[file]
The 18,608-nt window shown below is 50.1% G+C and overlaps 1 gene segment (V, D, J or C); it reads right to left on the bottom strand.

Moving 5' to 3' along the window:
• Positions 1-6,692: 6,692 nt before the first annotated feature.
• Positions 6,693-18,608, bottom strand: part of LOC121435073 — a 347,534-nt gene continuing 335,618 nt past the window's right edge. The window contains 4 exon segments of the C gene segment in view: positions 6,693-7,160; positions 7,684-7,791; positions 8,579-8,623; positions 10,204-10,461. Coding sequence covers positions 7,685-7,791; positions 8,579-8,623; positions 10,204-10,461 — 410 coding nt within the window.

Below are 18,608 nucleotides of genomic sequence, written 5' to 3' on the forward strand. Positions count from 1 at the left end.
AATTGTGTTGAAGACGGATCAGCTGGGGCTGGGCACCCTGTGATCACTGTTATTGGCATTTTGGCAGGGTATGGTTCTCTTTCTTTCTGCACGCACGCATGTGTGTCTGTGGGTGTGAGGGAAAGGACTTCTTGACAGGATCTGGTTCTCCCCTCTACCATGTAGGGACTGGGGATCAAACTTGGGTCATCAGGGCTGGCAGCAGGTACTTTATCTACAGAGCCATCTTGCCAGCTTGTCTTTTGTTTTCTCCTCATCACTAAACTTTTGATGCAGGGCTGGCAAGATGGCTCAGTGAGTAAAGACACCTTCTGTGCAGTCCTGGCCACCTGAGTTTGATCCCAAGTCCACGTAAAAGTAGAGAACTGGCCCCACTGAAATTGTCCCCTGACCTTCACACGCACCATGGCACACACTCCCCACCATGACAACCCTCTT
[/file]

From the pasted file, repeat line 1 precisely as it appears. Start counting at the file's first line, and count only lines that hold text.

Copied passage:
The 18,608-nt window shown below is 50.1% G+C and overlaps 1 gene segment (V, D, J or C); it reads right to left on the bottom strand.